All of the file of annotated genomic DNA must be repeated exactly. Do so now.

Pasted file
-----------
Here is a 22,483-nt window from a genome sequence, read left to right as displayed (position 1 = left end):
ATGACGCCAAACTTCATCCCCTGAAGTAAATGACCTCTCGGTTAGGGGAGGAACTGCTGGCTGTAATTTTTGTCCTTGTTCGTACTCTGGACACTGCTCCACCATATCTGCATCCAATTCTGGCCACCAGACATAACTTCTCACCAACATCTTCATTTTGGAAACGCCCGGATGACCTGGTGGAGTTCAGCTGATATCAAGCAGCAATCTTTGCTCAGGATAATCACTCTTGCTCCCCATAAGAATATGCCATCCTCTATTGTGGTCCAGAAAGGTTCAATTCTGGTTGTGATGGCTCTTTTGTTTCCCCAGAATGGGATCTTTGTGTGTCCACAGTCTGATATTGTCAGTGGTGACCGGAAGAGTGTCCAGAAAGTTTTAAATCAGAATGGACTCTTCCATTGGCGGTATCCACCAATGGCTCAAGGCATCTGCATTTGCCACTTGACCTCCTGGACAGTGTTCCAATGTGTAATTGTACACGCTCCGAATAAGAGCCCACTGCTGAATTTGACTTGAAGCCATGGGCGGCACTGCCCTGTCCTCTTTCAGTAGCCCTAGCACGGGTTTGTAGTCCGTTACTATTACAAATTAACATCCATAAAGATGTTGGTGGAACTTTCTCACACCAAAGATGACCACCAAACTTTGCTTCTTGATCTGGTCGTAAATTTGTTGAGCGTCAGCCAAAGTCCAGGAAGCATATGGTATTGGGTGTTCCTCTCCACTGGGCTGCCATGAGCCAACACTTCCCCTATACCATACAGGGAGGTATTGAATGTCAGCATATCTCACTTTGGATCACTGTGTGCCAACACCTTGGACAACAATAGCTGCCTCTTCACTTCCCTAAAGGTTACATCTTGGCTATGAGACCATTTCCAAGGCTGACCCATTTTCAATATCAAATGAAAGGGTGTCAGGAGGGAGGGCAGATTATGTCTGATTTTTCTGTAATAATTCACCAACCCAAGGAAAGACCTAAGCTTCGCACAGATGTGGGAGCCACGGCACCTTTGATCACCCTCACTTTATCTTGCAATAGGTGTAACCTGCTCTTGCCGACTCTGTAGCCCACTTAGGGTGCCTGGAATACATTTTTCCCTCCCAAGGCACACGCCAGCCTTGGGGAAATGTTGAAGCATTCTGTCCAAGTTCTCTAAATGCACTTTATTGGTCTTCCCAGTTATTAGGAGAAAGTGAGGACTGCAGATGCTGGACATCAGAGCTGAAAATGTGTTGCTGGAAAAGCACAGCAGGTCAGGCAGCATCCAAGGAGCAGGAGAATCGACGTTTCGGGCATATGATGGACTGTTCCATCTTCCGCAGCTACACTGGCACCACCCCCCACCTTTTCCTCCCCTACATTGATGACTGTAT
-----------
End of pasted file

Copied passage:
Here is a 22,483-nt window from a genome sequence, read left to right as displayed (position 1 = left end):
ATGACGCCAAACTTCATCCCCTGAAGTAAATGACCTCTCGGTTAGGGGAGGAACTGCTGGCTGTAATTTTTGTCCTTGTTCGTACTCTGGACACTGCTCCACCATATCTGCATCCAATTCTGGCCACCAGACATAACTTCTCACCAACATCTTCATTTTGGAAACGCCCGGATGACCTGGTGGAGTTCAGCTGATATCAAGCAGCAATCTTTGCTCAGGATAATCACTCTTGCTCCCCATAAGAATATGCCATCCTCTATTGTGGTCCAGAAAGGTTCAATTCTGGTTGTGATGGCTCTTTTGTTTCCCCAGAATGGGATCTTTGTGTGTCCACAGTCTGATATTGTCAGTGGTGACCGGAAGAGTGTCCAGAAAGTTTTAAATCAGAATGGACTCTTCCATTGGCGGTATCCACCAATGGCTCAAGGCATCTGCATTTGCCACTTGACCTCCTGGACAGTGTTCCAATGTGTAATTGTACACGCTCCGAATAAGAGCCCACTGCTGAATTTGACTTGAAGCCATGGGCGGCACTGCCCTGTCCTCTTTCAGTAGCCCTAGCACGGGTTTGTAGTCCGTTACTATTACAAATTAACATCCATAAAGATGTTGGTGGAACTTTCTCACACCAAAGATGACCACCAAACTTTGCTTCTTGATCTGGTCGTAAATTTGTTGAGCGTCAGCCAAAGTCCAGGAAGCATATGGTATTGGGTGTTCCTCTCCACTGGGCTGCCATGAGCCAACACTTCCCCTATACCATACAGGGAGGTATTGAATGTCAGCATATCTCACTTTGGATCACTGTGTGCCAACACCTTGGACAACAATAGCTGCCTCTTCACTTCCCTAAAGGTTACATCTTGGCTATGAGACCATTTCCAAGGCTGACCCATTTTCAATATCAAATGAAAGGGTGTCAGGAGGGAGGGCAGATTATGTCTGATTTTTCTGTAATAATTCACCAACCCAAGGAAAGACCTAAGCTTCGCACAGATGTGGGAGCCACGGCACCTTTGATCACCCTCACTTTATCTTGCAATAGGTGTAACCTGCTCTTGCCGACTCTGTAGCCCACTTAGGGTGCCTGGAATACATTTTTCCCTCCCAAGGCACACGCCAGCCTTGGGGAAATGTTGAAGCATTCTGTCCAAGTTCTCTAAATGCACTTTATTGGTCTTCCCAGTTATTAGGAGAAAGTGAGGACTGCAGATGCTGGACATCAGAGCTGAAAATGTGTTGCTGGAAAAGCACAGCAGGTCAGGCAGCATCCAAGGAGCAGGAGAATCGACGTTTCGGGCATATGATGGACTGTTCCATCTTCCGCAGCTACACTGGCACCACCCCCCACCTTTTCCTCCCCTACATTGATGACTGTAT